Biotechnology for de-extinction. Photo by the author.

George Church explains the biotechnology behind de-extinction. Photo by the author.

But did it backfire? I saw many ecologists and ethicists disapproving of the entire thing. Are they spreading the fear? Is fear of science creeping out and reaching our scientific and (scientific-supporting) community? As Brand pointed out in his AMA, “fear has been institutionalized, not only by government but by (…) environmental groups broadcasting irrational fear of GMOs and radiation (to the detriment of genuine green goals like more wild lands and damping of climate change)”.

Very much alive (i.e. non extinct) blue hyacinth Margaret was present at the event. Photo by the author.

Very much alive (i.e. non extinct) blue hyacinth macaw Margaret was present at the event. Photo by the author.

George Mallory was a mountain climber and one of the English pioneers to Mount Everest expeditions on the 20’s. Why take on such endeavor? It was risky, challenging, and with no direct application. So, “why climb the Everest?”, he was asked.

“Because it is there.”

Sometimes it is all the motivation we need.

Dire Wolves on Ice

Ghost – a Game of Thrones dire wolf (HBO).

Game of Thrones fans, rejoice: the dire wolf is real. Here’s the bad news: the dire wolf went extinct 10.000 years ago. The enormous beasts who roamed the ice wasteland beyond The Wall are based on a real North American animal, who in turn left behind thousands of fossils. I have to admit that the dire wolf Ghost and his pack are the main reason why I continue to watch that show.

Ford in a snow quasi-wasteland.

The dire wolf is a close relative of the grey wolf and also (drum roll) of the dog. Meet my toned-down version of the dire wolf: Ford. Like Ghost, my dog also loves snowy wastelands. Ford is the only canine in a small pack of three (the two other members are human beings), where I am pack leader (or at least I like to think I am). That means Ford will obey me when I tell him not to chase that delicious squirrel or pounce on that fatty pigeon.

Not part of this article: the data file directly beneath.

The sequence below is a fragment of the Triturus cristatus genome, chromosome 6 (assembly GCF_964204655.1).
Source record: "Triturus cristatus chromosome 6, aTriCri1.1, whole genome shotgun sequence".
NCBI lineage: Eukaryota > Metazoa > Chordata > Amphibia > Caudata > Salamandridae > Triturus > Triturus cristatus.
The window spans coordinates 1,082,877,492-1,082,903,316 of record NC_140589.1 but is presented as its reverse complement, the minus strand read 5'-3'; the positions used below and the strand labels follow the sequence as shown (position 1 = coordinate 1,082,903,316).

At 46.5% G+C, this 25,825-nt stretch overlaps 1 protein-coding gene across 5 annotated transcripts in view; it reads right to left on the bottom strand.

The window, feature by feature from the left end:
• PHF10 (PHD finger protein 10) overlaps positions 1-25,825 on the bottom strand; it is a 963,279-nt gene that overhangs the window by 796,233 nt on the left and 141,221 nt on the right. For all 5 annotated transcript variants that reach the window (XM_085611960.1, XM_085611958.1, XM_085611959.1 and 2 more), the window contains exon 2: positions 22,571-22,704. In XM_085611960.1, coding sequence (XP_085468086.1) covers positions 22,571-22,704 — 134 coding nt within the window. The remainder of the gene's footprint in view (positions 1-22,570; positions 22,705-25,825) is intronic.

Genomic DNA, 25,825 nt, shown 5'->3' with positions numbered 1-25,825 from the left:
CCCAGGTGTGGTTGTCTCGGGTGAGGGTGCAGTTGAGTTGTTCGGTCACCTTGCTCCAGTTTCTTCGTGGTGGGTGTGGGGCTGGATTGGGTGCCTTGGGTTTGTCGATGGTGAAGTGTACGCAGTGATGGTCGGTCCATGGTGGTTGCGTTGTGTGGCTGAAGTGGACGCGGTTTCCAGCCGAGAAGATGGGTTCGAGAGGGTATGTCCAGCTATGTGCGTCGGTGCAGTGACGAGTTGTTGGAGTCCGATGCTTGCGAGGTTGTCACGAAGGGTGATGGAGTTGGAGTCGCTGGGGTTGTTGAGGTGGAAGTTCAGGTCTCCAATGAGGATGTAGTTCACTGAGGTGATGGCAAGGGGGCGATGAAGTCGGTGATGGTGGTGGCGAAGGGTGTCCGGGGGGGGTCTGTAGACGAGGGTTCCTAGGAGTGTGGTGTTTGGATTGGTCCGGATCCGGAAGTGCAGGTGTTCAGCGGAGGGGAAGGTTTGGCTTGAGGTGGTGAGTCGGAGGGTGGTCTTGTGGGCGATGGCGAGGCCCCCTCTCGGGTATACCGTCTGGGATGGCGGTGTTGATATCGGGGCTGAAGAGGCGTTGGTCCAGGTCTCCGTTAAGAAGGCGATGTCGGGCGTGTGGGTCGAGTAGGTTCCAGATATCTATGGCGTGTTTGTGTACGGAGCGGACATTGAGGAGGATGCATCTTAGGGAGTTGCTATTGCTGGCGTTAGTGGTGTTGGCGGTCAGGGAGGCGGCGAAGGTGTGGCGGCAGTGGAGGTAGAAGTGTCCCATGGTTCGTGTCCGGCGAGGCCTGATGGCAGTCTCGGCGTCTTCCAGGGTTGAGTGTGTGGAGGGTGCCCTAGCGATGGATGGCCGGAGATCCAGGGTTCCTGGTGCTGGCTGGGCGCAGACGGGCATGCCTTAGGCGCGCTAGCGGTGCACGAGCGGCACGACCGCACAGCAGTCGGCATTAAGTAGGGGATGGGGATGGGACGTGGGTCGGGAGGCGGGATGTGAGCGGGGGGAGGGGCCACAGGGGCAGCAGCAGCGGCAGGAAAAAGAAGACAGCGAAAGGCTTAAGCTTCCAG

Ford weighs around 60 lbs, which is about half the size of a large dire wolf. Large wolves could reach 175 lbs, and the ones featured on Game of Thrones were as big as a horse (fictional wolves don’t count: they had magical powers; the evidence of magical powers has not been found in fossils yet). If Ford was a dire wolf 10.000 years ago, he would have probably hunted on a pack with 30 other buddies, and something tells me this group would not be after squirrels or pigeons. Instead, dire wolves hunted for mammoths. 

A fantastic wall of thousands of dire wolf skulls. Photo by the Page Museum.

A wall of skulls

The Rancho de La Brea, in Los Angeles, is fossil site where thousands of prehistoric ice age animals were entrapped, their bones perfectly preserved in tar. In this tar pit, fossil bones of 3600 dire wolves were found. This is the largest amount of a predator specimens ever found in one site, and it way outnumbers all other mammals found in the same site. Saber-toothed cats are next on the list, but not nearly as numerous (“only” about 2000 are found on the tar pits). Much fewer prey animals were found, about 200 horses and 300 bison, which means there’s a ratio of ten predators to each prey.

What happened here? It seems one unlucky prey animal – say, a bison – would fall in the pit and become trapped. Right after, packs of dire wolves and saber-toothed cats would believe it an easy meal and jump in. Result: prey and predator – specifically one prey and dozens of predators – die together.